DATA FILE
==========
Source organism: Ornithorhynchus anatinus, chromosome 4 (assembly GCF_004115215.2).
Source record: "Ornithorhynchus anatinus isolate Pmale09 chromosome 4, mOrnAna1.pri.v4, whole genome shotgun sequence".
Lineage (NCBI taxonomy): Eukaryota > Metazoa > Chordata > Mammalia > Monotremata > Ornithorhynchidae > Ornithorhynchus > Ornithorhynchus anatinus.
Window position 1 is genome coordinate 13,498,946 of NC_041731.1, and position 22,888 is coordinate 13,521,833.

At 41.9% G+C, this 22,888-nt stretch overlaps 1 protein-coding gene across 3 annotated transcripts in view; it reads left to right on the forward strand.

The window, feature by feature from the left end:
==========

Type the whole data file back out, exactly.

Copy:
Source organism: Ornithorhynchus anatinus, chromosome 4 (assembly GCF_004115215.2).
Source record: "Ornithorhynchus anatinus isolate Pmale09 chromosome 4, mOrnAna1.pri.v4, whole genome shotgun sequence".
Lineage (NCBI taxonomy): Eukaryota > Metazoa > Chordata > Mammalia > Monotremata > Ornithorhynchidae > Ornithorhynchus > Ornithorhynchus anatinus.
Window position 1 is genome coordinate 13,498,946 of NC_041731.1, and position 22,888 is coordinate 13,521,833.

At 41.9% G+C, this 22,888-nt stretch overlaps 1 protein-coding gene across 3 annotated transcripts in view; it reads left to right on the forward strand.

The window, feature by feature from the left end: